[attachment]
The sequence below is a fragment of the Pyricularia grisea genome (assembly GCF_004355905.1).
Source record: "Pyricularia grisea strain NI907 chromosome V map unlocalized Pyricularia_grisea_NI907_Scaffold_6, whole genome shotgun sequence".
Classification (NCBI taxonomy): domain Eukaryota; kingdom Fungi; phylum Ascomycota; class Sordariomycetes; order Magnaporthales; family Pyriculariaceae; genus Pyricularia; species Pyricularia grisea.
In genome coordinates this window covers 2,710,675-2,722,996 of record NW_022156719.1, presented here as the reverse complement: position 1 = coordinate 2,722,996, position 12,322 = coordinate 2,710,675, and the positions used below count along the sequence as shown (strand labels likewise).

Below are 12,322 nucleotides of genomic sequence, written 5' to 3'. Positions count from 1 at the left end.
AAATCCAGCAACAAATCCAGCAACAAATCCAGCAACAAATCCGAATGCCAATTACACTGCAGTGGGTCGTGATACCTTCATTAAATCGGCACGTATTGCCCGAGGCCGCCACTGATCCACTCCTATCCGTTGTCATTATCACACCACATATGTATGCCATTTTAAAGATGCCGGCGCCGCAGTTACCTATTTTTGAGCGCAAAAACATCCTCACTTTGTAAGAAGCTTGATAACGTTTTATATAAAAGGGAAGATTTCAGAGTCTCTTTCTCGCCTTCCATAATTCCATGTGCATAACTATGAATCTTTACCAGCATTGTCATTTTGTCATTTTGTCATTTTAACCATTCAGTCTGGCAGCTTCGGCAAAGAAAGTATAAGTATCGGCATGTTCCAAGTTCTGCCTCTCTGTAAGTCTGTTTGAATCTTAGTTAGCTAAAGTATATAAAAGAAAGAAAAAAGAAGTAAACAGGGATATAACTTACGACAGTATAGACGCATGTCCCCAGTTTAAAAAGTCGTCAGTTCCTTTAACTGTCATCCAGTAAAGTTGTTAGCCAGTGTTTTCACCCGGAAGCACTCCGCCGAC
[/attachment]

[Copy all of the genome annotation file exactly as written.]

The sequence below is a fragment of the Pyricularia grisea genome (assembly GCF_004355905.1).
Source record: "Pyricularia grisea strain NI907 chromosome V map unlocalized Pyricularia_grisea_NI907_Scaffold_6, whole genome shotgun sequence".
Classification (NCBI taxonomy): domain Eukaryota; kingdom Fungi; phylum Ascomycota; class Sordariomycetes; order Magnaporthales; family Pyriculariaceae; genus Pyricularia; species Pyricularia grisea.
In genome coordinates this window covers 2,710,675-2,722,996 of record NW_022156719.1, presented here as the reverse complement: position 1 = coordinate 2,722,996, position 12,322 = coordinate 2,710,675, and the positions used below count along the sequence as shown (strand labels likewise).

Below are 12,322 nucleotides of genomic sequence, written 5' to 3'. Positions count from 1 at the left end.
AAATCCAGCAACAAATCCAGCAACAAATCCAGCAACAAATCCGAATGCCAATTACACTGCAGTGGGTCGTGATACCTTCATTAAATCGGCACGTATTGCCCGAGGCCGCCACTGATCCACTCCTATCCGTTGTCATTATCACACCACATATGTATGCCATTTTAAAGATGCCGGCGCCGCAGTTACCTATTTTTGAGCGCAAAAACATCCTCACTTTGTAAGAAGCTTGATAACGTTTTATATAAAAGGGAAGATTTCAGAGTCTCTTTCTCGCCTTCCATAATTCCATGTGCATAACTATGAATCTTTACCAGCATTGTCATTTTGTCATTTTGTCATTTTAACCATTCAGTCTGGCAGCTTCGGCAAAGAAAGTATAAGTATCGGCATGTTCCAAGTTCTGCCTCTCTGTAAGTCTGTTTGAATCTTAGTTAGCTAAAGTATATAAAAGAAAGAAAAAAGAAGTAAACAGGGATATAACTTACGACAGTATAGACGCATGTCCCCAGTTTAAAAAGTCGTCAGTTCCTTTAACTGTCATCCAGTAAAGTTGTTAGCCAGTGTTTTCACCCGGAAGCACTCCGCCGAC